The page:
(2) Appellant's rights under the Fourth and Fifth Amendments under the Constitution of the United States were violated.

(3) The Trial Court committed error in sustaining the State's demurrer to appellant's plea in abatement; the plea in abatement claimed error in impaneling the grand jury.

The crime of embezzlement as covered by the indictment is found in Burns' Indiana Statutes, Anno., § 10--1704, (1956 Repl.), and the pertinent parts of this section of the statute are as follows:

'Every * * * attorney * * * having access to control or possession of any money, article or thing of value, to the possession of which his employer is entitled, shall, while in such employment, take, purloin, secrete or in any way whatever appropriate to his own use * * * in whose employment such * * * attorney * * * shall be deemed guilty of embezzlement * * *.'

Appellant contends the State must prove that appellant had possession of the guardian's funds and that the mere possession[249 Ind. 364] of a negotiable instrument does not meet this test, and that appellant, therefore, cannot be guilty of embezzlement, and if he is guilty of any crime it must be an offense connected with a negotiable instrument. Here we find that appellant obtained access to the funds by means of the check signed in advance by the guardian. It is true, appellant did not have actual possession of the funds and could not have embezzled the actual funds. However, the law is well established in Indiana that mere access to the item converted is not sufficient to sustain a conviction for embezzlement, but access coupled with the wrongdoer being in a position of trust and confidence has been held to be sufficient. This Court said in Colip v. State (1899), 153 Ind. 584, 55 N.E. 739:

'* * * Something more than mere physical access, or opportunity of approach to the thing, is required. There must be a relation of special trust in regard to the article appropriated, and it must be by virtue of such trust that the servant has access to, or control, or possession of it. * * *'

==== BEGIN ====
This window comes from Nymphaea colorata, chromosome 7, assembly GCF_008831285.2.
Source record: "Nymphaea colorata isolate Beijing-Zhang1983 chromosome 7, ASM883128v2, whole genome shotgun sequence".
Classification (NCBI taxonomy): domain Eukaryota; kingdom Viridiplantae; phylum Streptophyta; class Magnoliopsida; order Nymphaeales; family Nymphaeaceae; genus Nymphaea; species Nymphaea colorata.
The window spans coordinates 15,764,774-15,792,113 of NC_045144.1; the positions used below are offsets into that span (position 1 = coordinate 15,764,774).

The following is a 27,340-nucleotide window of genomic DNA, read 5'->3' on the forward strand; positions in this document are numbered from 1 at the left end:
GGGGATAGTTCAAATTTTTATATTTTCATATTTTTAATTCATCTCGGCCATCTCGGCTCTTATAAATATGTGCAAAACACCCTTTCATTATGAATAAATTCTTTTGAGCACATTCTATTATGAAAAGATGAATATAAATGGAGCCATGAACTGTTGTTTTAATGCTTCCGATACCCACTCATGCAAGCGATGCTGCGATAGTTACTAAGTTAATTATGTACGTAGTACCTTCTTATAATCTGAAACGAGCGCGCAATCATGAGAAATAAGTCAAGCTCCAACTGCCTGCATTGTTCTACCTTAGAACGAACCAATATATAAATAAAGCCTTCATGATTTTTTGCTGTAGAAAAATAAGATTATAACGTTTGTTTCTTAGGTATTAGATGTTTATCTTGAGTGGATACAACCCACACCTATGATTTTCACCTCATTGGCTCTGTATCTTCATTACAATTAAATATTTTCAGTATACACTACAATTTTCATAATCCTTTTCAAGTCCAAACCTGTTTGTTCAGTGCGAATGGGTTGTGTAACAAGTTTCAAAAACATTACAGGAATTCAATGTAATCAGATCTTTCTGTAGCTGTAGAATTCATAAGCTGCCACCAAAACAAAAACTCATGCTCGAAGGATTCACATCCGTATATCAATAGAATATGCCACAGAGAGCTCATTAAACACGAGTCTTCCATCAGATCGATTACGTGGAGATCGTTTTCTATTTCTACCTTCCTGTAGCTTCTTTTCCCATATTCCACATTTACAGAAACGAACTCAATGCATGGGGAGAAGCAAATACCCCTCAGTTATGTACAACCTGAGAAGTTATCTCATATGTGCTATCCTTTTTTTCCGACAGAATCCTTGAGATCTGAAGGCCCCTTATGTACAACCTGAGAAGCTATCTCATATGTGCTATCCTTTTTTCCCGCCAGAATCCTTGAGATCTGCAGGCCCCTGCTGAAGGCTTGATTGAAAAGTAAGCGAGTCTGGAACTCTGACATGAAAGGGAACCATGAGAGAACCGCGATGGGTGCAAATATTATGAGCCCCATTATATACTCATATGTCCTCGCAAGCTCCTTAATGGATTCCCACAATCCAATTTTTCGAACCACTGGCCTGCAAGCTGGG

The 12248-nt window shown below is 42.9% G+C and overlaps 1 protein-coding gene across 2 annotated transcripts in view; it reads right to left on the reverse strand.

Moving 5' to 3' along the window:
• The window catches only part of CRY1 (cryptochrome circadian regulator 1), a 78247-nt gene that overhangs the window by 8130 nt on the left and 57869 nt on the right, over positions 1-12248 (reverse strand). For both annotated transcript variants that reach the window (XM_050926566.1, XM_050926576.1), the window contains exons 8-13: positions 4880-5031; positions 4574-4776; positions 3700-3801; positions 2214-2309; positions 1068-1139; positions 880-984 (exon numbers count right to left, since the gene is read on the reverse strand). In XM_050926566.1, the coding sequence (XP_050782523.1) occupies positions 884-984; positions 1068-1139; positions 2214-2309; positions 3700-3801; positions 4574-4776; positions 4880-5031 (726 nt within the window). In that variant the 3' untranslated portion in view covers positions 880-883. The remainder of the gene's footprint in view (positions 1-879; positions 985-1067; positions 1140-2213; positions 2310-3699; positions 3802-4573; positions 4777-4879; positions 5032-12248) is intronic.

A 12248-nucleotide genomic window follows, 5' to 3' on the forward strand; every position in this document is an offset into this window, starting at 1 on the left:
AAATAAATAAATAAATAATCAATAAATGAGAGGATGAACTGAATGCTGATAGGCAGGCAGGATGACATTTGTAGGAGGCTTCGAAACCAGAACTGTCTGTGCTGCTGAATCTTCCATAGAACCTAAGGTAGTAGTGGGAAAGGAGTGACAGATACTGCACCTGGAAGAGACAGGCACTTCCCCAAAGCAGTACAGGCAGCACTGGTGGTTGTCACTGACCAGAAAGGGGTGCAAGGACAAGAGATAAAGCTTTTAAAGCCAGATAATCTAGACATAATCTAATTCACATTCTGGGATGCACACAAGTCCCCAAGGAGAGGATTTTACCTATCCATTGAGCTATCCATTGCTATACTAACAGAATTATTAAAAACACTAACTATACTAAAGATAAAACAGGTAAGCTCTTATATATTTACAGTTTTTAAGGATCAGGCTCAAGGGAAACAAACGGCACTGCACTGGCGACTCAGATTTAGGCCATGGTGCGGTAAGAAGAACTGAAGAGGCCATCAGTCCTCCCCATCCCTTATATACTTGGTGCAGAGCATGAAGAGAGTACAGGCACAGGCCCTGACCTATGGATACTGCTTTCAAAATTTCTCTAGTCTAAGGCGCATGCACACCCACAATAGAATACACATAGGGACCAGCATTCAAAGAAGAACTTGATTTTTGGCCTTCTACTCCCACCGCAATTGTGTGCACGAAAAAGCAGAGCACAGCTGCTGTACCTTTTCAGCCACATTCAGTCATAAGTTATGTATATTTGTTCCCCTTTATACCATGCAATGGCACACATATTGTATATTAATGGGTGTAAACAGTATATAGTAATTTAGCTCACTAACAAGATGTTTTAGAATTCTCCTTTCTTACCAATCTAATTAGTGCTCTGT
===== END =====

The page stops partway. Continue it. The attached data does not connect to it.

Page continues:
See also Young v. State (1932), 204 Ind. 331, 183 N.E. 100. In Warren v. State (1945), 223 Ind. 552, 62 N.E.2d 624, the appellant was convicted of the larceny of four cans of Prestone. It was alleged he had embezzled the goods rather than having

Page 885

been guilty of larceny. This Court affirmed the conviction saying:

'* * * Here there was no 'relation of special trust in regard to the article appropriated'...

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17 practice notes
  • U.S. v. Whitlock, No. 78-1305
    • United States
    • United States Courts of Appeals. United States Court of Appeals (District of Columbia)
    • December 4, 1980
    ...States Code, and entitled "Crimes and Criminal Procedure." In that 1948 codification § 656 attained its present form. 4 Leonard v. State, 249 Ind. 361, 232 N.E.2d 882 (1968), involved an attorney who misappropriated his client's money by putting his own name in the payee blank on a check si......
  • Addonizio, In re, Nos. A--62
    • United States
    • United States State Supreme Court (New Jersey)